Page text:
Previous Challenge Entry (Level 2 – Intermediate)
Topic: Hard and Soft (04/23/09)
TITLE: Chains (ii)
By Nancy Higginson
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As a teenager I dreamed of walking into the show ring, a dog at my heel, walking out with ribbons. Nearly thirty years later, finally having the time and money to really consider showing in performance events, I began my puppy search. I knew what breed I wanted, the rest was just my wish list. In my heart I wanted a specific color, a male pup between two and four months, double registry, and good bloodlines but with my budget I wasn‘t expecting to get those wants. An ad in the paper caught my eye - the price the breeder was asking had my expectations low but we went look at the two three month old pups she had left. The male was the color I wanted, and had double registry. He had been sold to a man in the military but the man was transferred to Hawaii and couldn’t take him. Now she needed homes for them that weekend so had cut her price in half. My pup came home with me that day. I did a pedigree search and discovered he even had the bloodlines I remembered from our previous dogs. His name means His Gift, as he truly is a gift from God.
I picked a dog training class that was close to my home. I had already done the basics with him on my own so we started in the novice class. He learned readily, I rarely had to correct my dog on the novice exercises. My dog had a tender heart, he was eager to please doing whatever I asked as long as he understood what I wanted. After we graduated novice we moved up to the open class. The exercises were harder here and the instructor could have given lessons to a drill sergeant. Your dog is too far out front, run the other way. Your dog is walking away and not looking at you, throw your throw chain at him. Your dog wants to drop the dumbbell, give him a sharp rap under the chin. The instructor would yell at me for not correcting my dog firmly or often enough. Training went from joy to misery for both of us. I dreaded the classes and my dog began cringing away from his leash. The hard training methods were destroying my dreams, and we needed to leave the class.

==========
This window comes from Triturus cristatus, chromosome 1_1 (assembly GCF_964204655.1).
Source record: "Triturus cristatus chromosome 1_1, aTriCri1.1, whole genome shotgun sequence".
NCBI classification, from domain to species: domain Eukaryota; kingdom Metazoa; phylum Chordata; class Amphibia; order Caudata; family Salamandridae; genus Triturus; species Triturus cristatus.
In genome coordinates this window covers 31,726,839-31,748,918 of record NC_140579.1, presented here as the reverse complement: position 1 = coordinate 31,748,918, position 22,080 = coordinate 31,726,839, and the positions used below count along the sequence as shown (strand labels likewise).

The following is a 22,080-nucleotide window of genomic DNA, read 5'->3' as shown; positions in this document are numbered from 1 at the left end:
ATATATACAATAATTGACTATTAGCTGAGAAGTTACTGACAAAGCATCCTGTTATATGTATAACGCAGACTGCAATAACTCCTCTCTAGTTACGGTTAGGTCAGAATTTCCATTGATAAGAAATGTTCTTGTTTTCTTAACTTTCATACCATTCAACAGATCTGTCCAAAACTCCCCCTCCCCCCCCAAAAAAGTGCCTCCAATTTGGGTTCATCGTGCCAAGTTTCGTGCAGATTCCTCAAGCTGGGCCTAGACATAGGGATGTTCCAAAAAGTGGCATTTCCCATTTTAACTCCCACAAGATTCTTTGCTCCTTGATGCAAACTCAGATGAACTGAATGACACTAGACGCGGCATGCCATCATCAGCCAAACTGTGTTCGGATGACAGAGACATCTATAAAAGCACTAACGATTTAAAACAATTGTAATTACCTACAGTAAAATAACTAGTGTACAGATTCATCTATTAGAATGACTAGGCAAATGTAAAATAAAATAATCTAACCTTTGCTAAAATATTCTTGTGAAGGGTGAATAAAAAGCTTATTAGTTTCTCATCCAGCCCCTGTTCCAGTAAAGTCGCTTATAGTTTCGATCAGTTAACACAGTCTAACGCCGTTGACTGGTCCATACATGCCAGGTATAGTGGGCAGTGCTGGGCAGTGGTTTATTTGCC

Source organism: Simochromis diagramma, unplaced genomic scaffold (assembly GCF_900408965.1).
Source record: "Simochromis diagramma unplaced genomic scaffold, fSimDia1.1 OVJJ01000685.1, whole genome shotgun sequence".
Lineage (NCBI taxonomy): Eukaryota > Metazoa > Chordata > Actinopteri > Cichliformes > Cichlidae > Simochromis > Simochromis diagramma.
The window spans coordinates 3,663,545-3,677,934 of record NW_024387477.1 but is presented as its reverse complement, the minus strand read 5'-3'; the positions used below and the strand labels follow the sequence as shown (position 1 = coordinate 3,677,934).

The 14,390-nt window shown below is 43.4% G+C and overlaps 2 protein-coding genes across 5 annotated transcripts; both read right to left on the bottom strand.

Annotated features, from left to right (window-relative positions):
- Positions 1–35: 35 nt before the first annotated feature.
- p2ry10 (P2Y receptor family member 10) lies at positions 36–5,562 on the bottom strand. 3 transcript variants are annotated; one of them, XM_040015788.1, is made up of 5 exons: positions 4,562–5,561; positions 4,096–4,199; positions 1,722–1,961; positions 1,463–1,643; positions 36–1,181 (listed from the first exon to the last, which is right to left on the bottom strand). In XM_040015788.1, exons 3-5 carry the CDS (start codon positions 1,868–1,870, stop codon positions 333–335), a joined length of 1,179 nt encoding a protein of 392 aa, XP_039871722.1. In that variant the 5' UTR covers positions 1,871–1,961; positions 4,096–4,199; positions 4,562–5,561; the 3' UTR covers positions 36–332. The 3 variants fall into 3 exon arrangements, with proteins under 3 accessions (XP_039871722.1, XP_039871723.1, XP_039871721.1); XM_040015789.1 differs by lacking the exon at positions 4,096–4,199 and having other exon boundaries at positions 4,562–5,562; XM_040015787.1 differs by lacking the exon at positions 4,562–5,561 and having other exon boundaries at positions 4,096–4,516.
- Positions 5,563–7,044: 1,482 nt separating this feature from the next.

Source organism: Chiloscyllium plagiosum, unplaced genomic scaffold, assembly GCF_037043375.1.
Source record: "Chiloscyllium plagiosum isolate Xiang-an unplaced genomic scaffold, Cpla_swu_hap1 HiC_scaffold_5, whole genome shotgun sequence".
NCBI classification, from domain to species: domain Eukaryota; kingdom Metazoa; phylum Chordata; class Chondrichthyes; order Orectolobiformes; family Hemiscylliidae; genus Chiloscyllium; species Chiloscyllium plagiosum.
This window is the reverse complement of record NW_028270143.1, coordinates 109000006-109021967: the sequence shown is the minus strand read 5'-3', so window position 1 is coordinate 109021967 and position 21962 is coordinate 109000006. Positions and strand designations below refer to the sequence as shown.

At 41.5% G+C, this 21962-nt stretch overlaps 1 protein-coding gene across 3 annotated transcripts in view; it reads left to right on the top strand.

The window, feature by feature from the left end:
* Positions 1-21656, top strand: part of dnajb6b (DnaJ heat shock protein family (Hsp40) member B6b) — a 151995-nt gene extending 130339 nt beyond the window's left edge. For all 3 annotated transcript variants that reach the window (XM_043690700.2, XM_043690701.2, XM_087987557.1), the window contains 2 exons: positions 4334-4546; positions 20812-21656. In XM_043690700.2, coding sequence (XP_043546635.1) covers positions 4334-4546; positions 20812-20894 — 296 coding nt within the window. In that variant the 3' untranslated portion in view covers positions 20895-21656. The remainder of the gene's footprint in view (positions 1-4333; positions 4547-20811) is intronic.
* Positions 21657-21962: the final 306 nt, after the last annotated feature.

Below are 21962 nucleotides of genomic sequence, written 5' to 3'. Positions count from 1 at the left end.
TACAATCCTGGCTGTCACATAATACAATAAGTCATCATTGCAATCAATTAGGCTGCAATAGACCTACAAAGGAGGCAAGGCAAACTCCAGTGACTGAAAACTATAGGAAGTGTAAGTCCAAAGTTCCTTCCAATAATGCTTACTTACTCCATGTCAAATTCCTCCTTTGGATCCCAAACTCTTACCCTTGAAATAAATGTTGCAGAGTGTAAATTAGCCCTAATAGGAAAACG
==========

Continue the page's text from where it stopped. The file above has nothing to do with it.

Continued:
I worked on repairing my relationship with him, going out for fun, not training. We would go to the pet store, the local bookshops that allow dogs, and leisurely walks. One of our fun outings was to the Animal Fair, showcasing different animal groups in our area. There, I met a group that changed my thinking on dog training forever. I observed their demonstration with awe, seeing how happy the dogs looked, eager to please, and so focused on their masters. Their training classes were very reasonable and close to home, so we began again. We had a lot to unlearn and the softer, positive training methods to practice. Gone were choke chains, throw chains, the yelling, the corrections. We used soft collars, clickers, treats, gentle words. In very little time we found our joy again. My dog would run to me, wiggling all over, when I grabbed his leash, and joyfully jump into his crate when it was time to go. I was filled with happiness, watching him prance through the ring with his first ribbon in his mouth. We worked our way to a handful of ribbons and three titles before slowing down.
After eighteen months off training and nearly two years off showing, we are training again with an eye to the fall show season. I will never again put a chain on my dog, but I will keep these chains as a reminder. As I held them, I thought of the chains that once held me, and the Master who used His soft words and loving hands to train me. He threw away my chains. I pray I will be more like my dog, walking with my Master, running towards His voice, heeding His commands. May He never need to use hard training on me.
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